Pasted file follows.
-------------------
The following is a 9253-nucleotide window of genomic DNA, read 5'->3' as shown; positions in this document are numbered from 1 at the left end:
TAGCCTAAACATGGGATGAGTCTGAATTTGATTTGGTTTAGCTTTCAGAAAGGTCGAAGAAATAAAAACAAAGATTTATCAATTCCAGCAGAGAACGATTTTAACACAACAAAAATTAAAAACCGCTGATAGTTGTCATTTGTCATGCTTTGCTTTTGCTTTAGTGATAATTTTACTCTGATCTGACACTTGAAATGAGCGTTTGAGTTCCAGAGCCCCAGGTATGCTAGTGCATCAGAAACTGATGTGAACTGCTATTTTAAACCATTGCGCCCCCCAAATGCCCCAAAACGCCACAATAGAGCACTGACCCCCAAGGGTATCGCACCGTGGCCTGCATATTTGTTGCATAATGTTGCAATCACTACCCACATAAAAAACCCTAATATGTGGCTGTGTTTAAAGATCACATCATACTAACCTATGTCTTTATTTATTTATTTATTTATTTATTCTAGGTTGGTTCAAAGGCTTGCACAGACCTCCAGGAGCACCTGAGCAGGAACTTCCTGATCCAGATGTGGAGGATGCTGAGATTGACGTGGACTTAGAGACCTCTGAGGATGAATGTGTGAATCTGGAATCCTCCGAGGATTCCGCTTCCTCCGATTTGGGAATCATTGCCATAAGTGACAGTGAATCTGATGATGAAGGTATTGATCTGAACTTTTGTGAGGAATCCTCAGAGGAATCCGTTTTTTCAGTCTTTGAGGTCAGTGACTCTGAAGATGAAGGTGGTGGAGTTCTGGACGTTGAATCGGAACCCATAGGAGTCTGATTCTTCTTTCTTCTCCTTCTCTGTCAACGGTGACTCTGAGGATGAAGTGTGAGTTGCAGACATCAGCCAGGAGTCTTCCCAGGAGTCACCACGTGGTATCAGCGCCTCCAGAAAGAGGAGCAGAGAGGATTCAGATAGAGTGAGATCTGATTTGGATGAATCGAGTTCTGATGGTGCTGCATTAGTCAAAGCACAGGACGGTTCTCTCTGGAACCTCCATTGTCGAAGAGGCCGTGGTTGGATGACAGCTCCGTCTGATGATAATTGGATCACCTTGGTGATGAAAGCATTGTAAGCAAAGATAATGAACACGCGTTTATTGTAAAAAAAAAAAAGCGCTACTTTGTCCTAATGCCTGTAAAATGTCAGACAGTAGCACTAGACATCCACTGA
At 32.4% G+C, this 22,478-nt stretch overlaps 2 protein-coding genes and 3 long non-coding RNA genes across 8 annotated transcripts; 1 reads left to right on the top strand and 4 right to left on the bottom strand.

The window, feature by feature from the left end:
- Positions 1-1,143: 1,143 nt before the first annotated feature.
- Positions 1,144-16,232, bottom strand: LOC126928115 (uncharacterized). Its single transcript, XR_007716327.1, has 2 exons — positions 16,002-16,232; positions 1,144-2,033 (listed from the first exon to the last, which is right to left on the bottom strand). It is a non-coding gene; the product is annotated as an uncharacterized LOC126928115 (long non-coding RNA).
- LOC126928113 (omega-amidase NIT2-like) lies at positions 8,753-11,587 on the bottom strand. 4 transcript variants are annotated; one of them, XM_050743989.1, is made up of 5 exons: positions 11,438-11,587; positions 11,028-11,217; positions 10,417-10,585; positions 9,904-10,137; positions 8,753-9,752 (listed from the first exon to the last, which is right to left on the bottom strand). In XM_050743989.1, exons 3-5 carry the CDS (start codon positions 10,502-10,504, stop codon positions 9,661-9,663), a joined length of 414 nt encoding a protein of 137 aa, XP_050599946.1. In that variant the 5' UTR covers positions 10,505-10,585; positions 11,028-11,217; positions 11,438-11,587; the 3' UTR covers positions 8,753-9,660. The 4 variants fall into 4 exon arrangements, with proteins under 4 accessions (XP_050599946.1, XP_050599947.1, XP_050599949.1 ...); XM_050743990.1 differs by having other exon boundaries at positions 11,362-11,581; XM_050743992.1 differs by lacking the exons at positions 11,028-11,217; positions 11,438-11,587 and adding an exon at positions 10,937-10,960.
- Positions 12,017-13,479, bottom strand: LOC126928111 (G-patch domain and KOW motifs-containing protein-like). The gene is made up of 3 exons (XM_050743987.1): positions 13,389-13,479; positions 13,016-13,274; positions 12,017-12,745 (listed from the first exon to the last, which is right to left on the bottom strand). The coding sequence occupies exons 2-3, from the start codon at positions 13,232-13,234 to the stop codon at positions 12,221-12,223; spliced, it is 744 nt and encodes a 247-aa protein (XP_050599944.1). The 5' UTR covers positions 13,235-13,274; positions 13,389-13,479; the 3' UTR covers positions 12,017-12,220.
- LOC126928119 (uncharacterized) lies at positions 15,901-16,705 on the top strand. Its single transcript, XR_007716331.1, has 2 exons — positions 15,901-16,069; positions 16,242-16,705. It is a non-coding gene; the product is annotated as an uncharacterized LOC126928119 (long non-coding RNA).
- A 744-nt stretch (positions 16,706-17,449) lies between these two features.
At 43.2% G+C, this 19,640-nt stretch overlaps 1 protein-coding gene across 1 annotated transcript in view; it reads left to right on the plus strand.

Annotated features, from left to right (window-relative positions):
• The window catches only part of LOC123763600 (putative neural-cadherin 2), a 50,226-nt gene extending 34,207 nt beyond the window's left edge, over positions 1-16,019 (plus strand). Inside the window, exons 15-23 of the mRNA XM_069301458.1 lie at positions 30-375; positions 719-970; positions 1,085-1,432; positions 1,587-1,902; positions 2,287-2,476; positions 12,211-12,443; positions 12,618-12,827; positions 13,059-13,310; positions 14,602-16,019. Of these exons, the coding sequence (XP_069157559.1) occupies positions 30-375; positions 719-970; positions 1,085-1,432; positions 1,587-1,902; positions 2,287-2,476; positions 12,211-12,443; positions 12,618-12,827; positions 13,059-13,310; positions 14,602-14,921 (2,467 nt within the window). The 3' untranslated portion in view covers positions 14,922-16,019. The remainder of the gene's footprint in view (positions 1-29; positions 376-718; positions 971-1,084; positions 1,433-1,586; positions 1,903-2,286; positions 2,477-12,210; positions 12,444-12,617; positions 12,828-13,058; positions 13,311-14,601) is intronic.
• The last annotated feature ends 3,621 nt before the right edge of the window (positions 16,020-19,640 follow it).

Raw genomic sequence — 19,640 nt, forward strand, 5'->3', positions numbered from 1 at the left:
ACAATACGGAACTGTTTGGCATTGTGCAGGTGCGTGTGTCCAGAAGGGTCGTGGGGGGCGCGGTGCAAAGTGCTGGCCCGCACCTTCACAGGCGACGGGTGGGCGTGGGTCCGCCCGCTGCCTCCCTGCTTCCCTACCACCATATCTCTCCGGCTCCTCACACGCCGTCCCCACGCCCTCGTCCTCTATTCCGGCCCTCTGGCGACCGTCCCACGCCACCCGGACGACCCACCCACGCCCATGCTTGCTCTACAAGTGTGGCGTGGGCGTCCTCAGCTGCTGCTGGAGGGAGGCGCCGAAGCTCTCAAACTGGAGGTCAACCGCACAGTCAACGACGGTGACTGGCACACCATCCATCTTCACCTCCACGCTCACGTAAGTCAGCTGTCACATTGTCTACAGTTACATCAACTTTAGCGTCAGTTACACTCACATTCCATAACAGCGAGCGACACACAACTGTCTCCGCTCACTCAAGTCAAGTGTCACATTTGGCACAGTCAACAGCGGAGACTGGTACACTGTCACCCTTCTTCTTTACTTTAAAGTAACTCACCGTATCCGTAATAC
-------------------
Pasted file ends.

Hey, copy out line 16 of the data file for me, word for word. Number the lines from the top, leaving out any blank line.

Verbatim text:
ACAATACGGAACTGTTTGGCATTGTGCAGGTGCGTGTGTCCAGAAGGGTCGTGGGGGGCGCGGTGCAAAGTGCTGGCCCGCACCTTCACAGGCGACGGGTGGGCGTGGGTCCGCCCGCTGCCTCCCTGCTTCCCTACCACCATATCTCTCCGGCTCCTCACACGCCGTCCCCACGCCCTCGTCCTCTATTCCGGCCCTCTGGCGACCGTCCCACGCCACCCGGACGACCCACCCACGCCCATGCTTGCTCTACAAGTGTGGCGTGGGCGTCCTCAGCTGCTGCTGGAGGGAGGCGCCGAAGCTCTCAAACTGGAGGTCAACCGCACAGTCAACGACGGTGACTGGCACACCATCCATCTTCACCTCCACGCTCACGTAAGTCAGCTGTCACATTGTCTACAGTTACATCAACTTTAGCGTCAGTTACACTCACATTCCATAACAGCGAGCGACACACAACTGTCTCCGCTCACTCAAGTCAAGTGTCACATTTGGCACAGTCAACAGCGGAGACTGGTACACTGTCACCCTTCTTCTTTACTTTAAAGTAACTCACCGTATCCGTAATAC